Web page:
Beyond proposing new discovery tools, Roth, Cheng, and I all also insist that certain fundamental doctrines must be reconceptualized to account for the rise of machine-generated evidence. Take Confrontation Clause jurisprudence: Demanding that a forensic lab technician take the stand and testify about machine-generated evidence might make for great theater, but the accusatory element in, say, a DNA test is primarily the processes of a machine, not the actions of a technician.39 Far better than a Confrontation rule that requires a prosecutor to produce witnesses would be one that affords defendants increased access to a lab’s equipment and procedures. So too should certain rules of evidence, such as Federal Rule of Evidence 702 (which governs expert witnesses), be enlarged to encompass machines, thereby ensuring that machine processes and internal methods are sufficiently reliable.40
Of course, these proposals merely constitute the tip of an iceberg. Other scholars have made inroads by directly suggesting significant reforms for specific types of machine-generated evidence. Ed Imwinkelried, an emeritus professor at UC Davis School of Law, has insisted that computer source code must be subject to enhanced scrutiny, thereby disabusing the widespread notion that “manufacturers have an evidentiary privilege protecting the code as a trade secret.”41 Emily Murphy, a professor at UC Hastings School of Law, has constructed a new regime for evaluating neurological brain scans in the courtroom, insisting that Daubert-like protections should apply with equal force to machine-generated evidence.42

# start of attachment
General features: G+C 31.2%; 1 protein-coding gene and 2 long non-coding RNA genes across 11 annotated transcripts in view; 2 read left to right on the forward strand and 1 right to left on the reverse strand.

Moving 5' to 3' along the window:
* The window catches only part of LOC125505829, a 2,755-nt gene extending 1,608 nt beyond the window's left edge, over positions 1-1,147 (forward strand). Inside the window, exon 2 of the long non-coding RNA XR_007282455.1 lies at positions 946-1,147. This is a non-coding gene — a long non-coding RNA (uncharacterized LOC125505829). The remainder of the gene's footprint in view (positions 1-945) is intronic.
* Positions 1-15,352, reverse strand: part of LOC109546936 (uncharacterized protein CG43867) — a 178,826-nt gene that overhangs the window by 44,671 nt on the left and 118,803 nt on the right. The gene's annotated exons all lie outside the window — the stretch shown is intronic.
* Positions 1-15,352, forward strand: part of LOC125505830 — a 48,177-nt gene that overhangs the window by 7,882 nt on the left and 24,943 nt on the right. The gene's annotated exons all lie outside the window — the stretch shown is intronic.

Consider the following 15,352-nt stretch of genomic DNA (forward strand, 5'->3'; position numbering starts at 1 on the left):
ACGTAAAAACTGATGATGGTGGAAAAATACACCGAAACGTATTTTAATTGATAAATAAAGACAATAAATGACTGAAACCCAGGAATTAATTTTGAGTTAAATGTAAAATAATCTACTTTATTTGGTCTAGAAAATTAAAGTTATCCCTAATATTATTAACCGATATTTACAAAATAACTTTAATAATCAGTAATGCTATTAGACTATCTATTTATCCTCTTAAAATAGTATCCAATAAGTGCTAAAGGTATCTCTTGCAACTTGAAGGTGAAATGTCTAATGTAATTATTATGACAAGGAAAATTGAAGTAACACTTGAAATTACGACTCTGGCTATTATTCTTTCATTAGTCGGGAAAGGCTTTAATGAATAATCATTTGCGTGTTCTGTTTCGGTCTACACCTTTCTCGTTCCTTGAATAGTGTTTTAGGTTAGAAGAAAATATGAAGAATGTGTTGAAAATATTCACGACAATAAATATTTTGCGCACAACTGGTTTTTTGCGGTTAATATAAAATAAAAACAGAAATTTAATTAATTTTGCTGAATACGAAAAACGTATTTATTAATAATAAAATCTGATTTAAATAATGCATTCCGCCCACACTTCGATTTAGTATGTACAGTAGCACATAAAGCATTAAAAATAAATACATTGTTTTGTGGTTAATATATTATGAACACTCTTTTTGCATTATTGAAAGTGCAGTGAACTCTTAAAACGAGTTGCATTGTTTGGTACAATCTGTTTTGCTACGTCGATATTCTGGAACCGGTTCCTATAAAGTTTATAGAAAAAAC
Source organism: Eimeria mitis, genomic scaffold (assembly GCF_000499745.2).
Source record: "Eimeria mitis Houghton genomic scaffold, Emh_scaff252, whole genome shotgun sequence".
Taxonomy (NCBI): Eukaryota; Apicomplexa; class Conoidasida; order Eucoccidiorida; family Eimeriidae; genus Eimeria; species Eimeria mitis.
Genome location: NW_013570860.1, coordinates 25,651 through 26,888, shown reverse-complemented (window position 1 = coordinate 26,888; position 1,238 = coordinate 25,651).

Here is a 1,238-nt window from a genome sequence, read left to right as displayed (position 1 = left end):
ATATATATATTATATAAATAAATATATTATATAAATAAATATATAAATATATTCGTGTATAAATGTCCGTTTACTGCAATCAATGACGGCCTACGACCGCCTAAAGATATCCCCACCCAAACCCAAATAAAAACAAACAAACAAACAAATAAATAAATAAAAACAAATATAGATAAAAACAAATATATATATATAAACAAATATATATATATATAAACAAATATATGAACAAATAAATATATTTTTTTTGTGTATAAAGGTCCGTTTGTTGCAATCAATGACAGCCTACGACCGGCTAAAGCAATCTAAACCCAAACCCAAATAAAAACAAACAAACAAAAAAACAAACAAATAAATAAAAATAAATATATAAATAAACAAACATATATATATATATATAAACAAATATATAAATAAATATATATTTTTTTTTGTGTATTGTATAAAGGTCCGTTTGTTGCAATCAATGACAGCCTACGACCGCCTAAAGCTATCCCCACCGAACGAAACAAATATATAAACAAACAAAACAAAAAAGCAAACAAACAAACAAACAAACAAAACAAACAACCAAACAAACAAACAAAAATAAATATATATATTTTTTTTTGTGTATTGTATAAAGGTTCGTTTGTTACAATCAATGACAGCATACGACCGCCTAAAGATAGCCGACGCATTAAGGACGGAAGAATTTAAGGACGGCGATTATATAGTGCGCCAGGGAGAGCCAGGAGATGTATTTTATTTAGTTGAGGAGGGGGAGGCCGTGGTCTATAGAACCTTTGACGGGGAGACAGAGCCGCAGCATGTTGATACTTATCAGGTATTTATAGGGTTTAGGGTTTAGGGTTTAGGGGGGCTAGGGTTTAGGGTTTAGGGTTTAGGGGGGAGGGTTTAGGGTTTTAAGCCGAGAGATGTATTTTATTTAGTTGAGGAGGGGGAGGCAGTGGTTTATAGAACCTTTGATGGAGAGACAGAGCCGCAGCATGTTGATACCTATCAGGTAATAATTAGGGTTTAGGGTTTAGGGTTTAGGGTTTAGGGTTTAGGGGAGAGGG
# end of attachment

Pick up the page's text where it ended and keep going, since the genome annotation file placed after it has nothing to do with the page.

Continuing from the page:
Still others are working on a host of outstanding questions. If we accept machine-generated evidence as a difference in kind, how are we to scrutinize the human actions (e.g., code creation and calibration) that necessarily precede machine-generated evidence? If the reliability of machine-generated evidence isn’t tied to any one person, must it be admitted through a witness? If not, how might trial procedure change to accommodate it? Is Federal Rule of Evidence 403 sufficient to govern the admissibility of machine-generated evidence? Why are (or aren’t) machine-based analogs to the hearsay rule necessary?
At core, what these questions and proposals make clear is that change is coming to the courtroom. Machine-generated evidence is something new and unique; it doesn’t fit into our current paradigm. But it is here to stay. How our legal system adapts and changes in response to machine-generated evidence will shape the course of trials for decades to come.
1. Mobile Phone Ownership over Time, Pew Res. Ctr. (2019), https://www.pewresearch.org/internet/fact-sheet/mobile.
2. See Keith Button, A.I. in the Cockpit, Aerospace Am. (2019), https://aerospaceamerica.aiaa.org/features/a-i-in-the-cockpit/; Conor Dougherty, Self-Driving Trucks May Be Closer Than They Appear, N.Y. Times (Nov. 13, 2017), https://www.nytimes.com/2017/11/13/business/self-driving-trucks.html; D.A. Hashimoto et al., Artificial Intelligence in Surgery: Promises and Perils, 268 Annals of Surgery 1 (2018).
3. Edward K. Cheng & G. Alexander Nunn, Beyond the Witness: Bringing a Process Perspective to Modern Evidence Law, 97 Tex. L. Rev. 1077, 1081 (2019).
4. See id.
5. See id.; Andrea Roth, Machine Testimony, 126 Yale L.J. 1972, 1993 (2017).